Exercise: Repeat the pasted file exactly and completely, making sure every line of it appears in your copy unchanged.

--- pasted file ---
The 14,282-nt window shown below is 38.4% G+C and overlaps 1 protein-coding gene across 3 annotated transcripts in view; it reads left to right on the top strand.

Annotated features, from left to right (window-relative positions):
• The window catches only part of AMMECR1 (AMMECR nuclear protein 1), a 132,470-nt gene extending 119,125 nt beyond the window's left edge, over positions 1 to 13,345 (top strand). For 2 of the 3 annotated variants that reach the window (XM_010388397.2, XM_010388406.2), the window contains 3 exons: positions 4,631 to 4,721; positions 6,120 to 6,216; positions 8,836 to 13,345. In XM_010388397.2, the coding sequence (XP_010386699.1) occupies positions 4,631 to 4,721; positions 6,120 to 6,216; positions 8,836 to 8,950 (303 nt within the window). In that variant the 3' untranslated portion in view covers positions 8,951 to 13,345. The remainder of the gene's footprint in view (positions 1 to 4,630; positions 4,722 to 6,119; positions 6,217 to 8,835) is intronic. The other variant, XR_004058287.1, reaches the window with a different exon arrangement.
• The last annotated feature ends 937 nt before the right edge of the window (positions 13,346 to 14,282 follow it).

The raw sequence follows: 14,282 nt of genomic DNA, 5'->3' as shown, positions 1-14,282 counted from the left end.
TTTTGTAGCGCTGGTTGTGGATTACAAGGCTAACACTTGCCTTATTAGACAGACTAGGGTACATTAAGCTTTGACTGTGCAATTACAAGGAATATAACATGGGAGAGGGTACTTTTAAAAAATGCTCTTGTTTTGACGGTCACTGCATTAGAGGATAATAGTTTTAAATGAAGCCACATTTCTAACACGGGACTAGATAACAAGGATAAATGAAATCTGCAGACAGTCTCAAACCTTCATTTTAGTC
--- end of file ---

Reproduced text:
The 14,282-nt window shown below is 38.4% G+C and overlaps 1 protein-coding gene across 3 annotated transcripts in view; it reads left to right on the top strand.

Annotated features, from left to right (window-relative positions):
• The window catches only part of AMMECR1 (AMMECR nuclear protein 1), a 132,470-nt gene extending 119,125 nt beyond the window's left edge, over positions 1 to 13,345 (top strand). For 2 of the 3 annotated variants that reach the window (XM_010388397.2, XM_010388406.2), the window contains 3 exons: positions 4,631 to 4,721; positions 6,120 to 6,216; positions 8,836 to 13,345. In XM_010388397.2, the coding sequence (XP_010386699.1) occupies positions 4,631 to 4,721; positions 6,120 to 6,216; positions 8,836 to 8,950 (303 nt within the window). In that variant the 3' untranslated portion in view covers positions 8,951 to 13,345. The remainder of the gene's footprint in view (positions 1 to 4,630; positions 4,722 to 6,119; positions 6,217 to 8,835) is intronic. The other variant, XR_004058287.1, reaches the window with a different exon arrangement.
• The last annotated feature ends 937 nt before the right edge of the window (positions 13,346 to 14,282 follow it).

The raw sequence follows: 14,282 nt of genomic DNA, 5'->3' as shown, positions 1-14,282 counted from the left end.
TTTTGTAGCGCTGGTTGTGGATTACAAGGCTAACACTTGCCTTATTAGACAGACTAGGGTACATTAAGCTTTGACTGTGCAATTACAAGGAATATAACATGGGAGAGGGTACTTTTAAAAAATGCTCTTGTTTTGACGGTCACTGCATTAGAGGATAATAGTTTTAAATGAAGCCACATTTCTAACACGGGACTAGATAACAAGGATAAATGAAATCTGCAGACAGTCTCAAACCTTCATTTTAGTC